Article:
On the other hand, more modernistic bands such as The Brother Moves On (South Africa), Nova Heart (China), Psychorigid (Reunion), Kingfisha, Electric Empire, True Live representing Australia and India’s own Teddy Boy Kill delivered some incredibly riveting performances. Genres ranged from psychedelic rock to jazz-infused hip-hop to electro indie pop and reggae to name but a few. The venues too were exquisite ranging from indoor theatres with stunning acoustics to outdoor stages and warehouses.
Simply put, IOMMA 2013 was a wonderful assault on all the senses. Best of all, despite the fact that we have a long and cumbersome road ahead, the people within the industry are driving it with a single-minded focus that will see more far-reaching results soon.
The three days of intense discussions and networking all culminated in Ile de La Reunion’s largest music festival, Sakifo (Sakifo Records). The festival is a platform for musicians from different backgrounds with emphasis given to those in the southern hemisphere (Madagascar, Reunion, South Africa, Australia). The gorgeous location and the impeccable design of the festival was striking. Spread across six stages, each had a unique feel to it. With headliners like Manu Chao, Nathalie Natiembe, Selah Sue and Fefe, the festival drew in over 20,000 people from all over the island and surrounding islands but main acts aside, Sakifo also showcased a host of other smaller acts (often traditional and local musicians) including Teddy Boy Kill’s neoteric electronica from India which was very well-received.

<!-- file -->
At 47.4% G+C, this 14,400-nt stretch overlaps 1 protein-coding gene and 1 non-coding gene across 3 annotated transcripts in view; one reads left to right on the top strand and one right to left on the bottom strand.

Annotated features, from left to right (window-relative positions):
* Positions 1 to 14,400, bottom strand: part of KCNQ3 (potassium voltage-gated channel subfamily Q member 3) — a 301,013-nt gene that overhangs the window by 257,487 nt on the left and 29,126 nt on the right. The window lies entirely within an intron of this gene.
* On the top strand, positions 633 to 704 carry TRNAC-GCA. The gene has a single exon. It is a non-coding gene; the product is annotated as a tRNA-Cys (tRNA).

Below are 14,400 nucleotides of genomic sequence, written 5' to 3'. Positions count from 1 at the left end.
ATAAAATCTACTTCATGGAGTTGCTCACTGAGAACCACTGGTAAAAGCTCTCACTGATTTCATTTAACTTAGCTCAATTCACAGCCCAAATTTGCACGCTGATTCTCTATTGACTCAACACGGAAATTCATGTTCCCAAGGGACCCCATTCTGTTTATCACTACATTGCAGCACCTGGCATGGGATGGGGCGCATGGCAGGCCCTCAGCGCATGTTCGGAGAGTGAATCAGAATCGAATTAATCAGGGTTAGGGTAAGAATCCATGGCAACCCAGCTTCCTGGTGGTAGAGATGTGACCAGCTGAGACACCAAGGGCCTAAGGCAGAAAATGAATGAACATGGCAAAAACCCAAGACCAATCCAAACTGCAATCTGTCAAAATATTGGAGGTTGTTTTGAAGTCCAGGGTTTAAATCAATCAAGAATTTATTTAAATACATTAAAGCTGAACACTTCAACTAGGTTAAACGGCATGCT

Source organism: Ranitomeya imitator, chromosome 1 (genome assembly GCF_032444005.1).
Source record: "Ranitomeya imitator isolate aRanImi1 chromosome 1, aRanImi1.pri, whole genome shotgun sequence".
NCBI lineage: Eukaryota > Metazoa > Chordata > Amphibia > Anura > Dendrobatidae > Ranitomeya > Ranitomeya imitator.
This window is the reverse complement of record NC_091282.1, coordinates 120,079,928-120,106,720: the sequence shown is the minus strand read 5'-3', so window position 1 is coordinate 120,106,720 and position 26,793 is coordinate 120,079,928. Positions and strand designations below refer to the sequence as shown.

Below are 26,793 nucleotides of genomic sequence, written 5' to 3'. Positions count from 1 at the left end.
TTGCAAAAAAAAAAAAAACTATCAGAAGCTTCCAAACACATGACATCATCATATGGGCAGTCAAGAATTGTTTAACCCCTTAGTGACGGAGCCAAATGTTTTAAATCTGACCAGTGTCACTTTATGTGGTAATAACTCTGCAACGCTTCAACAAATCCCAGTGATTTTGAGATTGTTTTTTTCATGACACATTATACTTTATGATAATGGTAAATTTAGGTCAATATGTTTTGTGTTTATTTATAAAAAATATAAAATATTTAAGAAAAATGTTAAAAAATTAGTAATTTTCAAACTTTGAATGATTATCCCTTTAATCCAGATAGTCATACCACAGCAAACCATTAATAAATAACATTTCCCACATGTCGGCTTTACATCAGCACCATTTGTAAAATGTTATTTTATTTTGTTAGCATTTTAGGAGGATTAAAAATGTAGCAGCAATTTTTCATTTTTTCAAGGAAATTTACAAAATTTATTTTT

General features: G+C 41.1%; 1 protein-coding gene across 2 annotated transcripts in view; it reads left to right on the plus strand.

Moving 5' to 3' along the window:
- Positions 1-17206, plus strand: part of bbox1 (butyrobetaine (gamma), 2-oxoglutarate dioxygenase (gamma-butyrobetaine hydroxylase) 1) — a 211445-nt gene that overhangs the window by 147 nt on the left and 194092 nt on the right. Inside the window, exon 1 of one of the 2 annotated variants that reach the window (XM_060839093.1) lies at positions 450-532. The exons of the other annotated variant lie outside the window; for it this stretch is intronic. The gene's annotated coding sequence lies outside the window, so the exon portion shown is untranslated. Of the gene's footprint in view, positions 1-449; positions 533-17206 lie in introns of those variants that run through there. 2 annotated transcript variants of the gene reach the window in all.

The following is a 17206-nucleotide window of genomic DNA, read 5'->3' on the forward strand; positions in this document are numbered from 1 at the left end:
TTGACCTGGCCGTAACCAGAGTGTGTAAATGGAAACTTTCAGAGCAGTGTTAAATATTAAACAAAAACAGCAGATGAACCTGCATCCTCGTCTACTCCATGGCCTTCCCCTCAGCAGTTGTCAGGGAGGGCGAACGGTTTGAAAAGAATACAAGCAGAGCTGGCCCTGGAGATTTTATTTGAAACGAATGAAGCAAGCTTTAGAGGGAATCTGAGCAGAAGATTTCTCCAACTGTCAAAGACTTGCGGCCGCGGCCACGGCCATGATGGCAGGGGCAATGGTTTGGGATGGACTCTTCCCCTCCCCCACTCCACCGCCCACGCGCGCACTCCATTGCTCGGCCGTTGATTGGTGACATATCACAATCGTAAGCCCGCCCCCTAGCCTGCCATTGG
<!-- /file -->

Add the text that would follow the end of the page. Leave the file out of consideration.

It was particularly interesting to note that most acts had a substantial audience despite never having heard the music before. Not to mention, the Réunionnais youth’s evident support and love for the local musicians, especially Maloyan legends like Ziskakan, Christine Salem and Alex Sorres to name a few, was beautiful to witness. This is definitely a place where culture is cherished and nurtured by all its people.
Through the 3-day festival, a traditional shack on the festival grounds played traditional Maloya music, with instruments for sale, and an informal area to interact with the musicians. On the last day, in true Sakifo tradition, the festival’s dedication to promoting Maloya was underlined by including a morning stage dedicated solely to Maloyan artists. Regardless of the heat of the sharp morning sun, families and festival goers gathered in thousands to sing along and dance to the irresistible Maloya rhythms.
Coming down from the festival high, it’s easy to spot the subtle developments behind Sakifo’s resounding success over the years. One realizes that despite the chaos and confusion within the industry, the musical talent of the region has managed to gain a firm foothold. Better still, people from all over the world are responding to it with equal amounts of respect and vigour. Perhaps then the moment is just right to bring more such regional and world music out onto larger, international platforms and celebrate them the way they deserve to be.